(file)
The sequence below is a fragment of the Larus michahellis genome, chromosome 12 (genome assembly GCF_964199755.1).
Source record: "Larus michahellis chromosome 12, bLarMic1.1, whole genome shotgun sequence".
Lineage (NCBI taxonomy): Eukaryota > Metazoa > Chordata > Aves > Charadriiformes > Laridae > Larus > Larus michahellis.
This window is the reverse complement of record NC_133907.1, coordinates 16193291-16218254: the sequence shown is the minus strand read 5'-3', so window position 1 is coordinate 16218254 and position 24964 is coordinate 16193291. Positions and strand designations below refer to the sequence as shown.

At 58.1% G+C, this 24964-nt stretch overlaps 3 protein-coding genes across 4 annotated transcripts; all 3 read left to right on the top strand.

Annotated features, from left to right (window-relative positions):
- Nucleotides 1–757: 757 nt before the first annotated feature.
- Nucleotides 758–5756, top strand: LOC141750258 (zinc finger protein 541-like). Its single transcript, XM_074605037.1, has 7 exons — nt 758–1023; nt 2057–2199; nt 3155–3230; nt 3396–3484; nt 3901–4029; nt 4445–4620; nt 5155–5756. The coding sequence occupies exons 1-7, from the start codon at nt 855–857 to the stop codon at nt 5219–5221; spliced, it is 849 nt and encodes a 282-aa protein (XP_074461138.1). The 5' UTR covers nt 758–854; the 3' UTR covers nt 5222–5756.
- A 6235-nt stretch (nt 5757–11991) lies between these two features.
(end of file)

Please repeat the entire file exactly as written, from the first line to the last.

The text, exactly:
The sequence below is a fragment of the Larus michahellis genome, chromosome 12 (genome assembly GCF_964199755.1).
Source record: "Larus michahellis chromosome 12, bLarMic1.1, whole genome shotgun sequence".
Lineage (NCBI taxonomy): Eukaryota > Metazoa > Chordata > Aves > Charadriiformes > Laridae > Larus > Larus michahellis.
This window is the reverse complement of record NC_133907.1, coordinates 16193291-16218254: the sequence shown is the minus strand read 5'-3', so window position 1 is coordinate 16218254 and position 24964 is coordinate 16193291. Positions and strand designations below refer to the sequence as shown.

At 58.1% G+C, this 24964-nt stretch overlaps 3 protein-coding genes across 4 annotated transcripts; all 3 read left to right on the top strand.

Annotated features, from left to right (window-relative positions):
- Nucleotides 1–757: 757 nt before the first annotated feature.
- Nucleotides 758–5756, top strand: LOC141750258 (zinc finger protein 541-like). Its single transcript, XM_074605037.1, has 7 exons — nt 758–1023; nt 2057–2199; nt 3155–3230; nt 3396–3484; nt 3901–4029; nt 4445–4620; nt 5155–5756. The coding sequence occupies exons 1-7, from the start codon at nt 855–857 to the stop codon at nt 5219–5221; spliced, it is 849 nt and encodes a 282-aa protein (XP_074461138.1). The 5' UTR covers nt 758–854; the 3' UTR covers nt 5222–5756.
- A 6235-nt stretch (nt 5757–11991) lies between these two features.